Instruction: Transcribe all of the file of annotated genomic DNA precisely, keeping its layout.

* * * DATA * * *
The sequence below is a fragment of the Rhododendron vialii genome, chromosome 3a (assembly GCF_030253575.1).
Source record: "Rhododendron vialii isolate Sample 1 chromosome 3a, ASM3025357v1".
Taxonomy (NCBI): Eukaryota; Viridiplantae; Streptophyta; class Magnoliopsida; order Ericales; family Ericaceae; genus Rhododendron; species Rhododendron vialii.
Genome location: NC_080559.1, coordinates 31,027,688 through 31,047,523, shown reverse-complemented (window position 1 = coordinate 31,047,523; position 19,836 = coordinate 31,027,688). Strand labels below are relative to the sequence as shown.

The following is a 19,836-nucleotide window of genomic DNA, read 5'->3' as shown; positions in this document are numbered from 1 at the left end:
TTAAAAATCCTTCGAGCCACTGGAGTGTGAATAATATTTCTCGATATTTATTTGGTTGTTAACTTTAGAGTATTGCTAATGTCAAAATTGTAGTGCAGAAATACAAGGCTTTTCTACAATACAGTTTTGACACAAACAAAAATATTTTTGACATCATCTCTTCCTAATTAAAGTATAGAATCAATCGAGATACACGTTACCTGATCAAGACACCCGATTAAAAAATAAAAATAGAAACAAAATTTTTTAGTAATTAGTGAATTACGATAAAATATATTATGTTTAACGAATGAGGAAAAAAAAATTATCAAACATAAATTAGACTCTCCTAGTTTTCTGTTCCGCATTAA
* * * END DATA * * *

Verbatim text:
The sequence below is a fragment of the Rhododendron vialii genome, chromosome 3a (assembly GCF_030253575.1).
Source record: "Rhododendron vialii isolate Sample 1 chromosome 3a, ASM3025357v1".
Taxonomy (NCBI): Eukaryota; Viridiplantae; Streptophyta; class Magnoliopsida; order Ericales; family Ericaceae; genus Rhododendron; species Rhododendron vialii.
Genome location: NC_080559.1, coordinates 31,027,688 through 31,047,523, shown reverse-complemented (window position 1 = coordinate 31,047,523; position 19,836 = coordinate 31,027,688). Strand labels below are relative to the sequence as shown.

The following is a 19,836-nucleotide window of genomic DNA, read 5'->3' as shown; positions in this document are numbered from 1 at the left end:
TTAAAAATCCTTCGAGCCACTGGAGTGTGAATAATATTTCTCGATATTTATTTGGTTGTTAACTTTAGAGTATTGCTAATGTCAAAATTGTAGTGCAGAAATACAAGGCTTTTCTACAATACAGTTTTGACACAAACAAAAATATTTTTGACATCATCTCTTCCTAATTAAAGTATAGAATCAATCGAGATACACGTTACCTGATCAAGACACCCGATTAAAAAATAAAAATAGAAACAAAATTTTTTAGTAATTAGTGAATTACGATAAAATATATTATGTTTAACGAATGAGGAAAAAAAAATTATCAAACATAAATTAGACTCTCCTAGTTTTCTGTTCCGCATTAA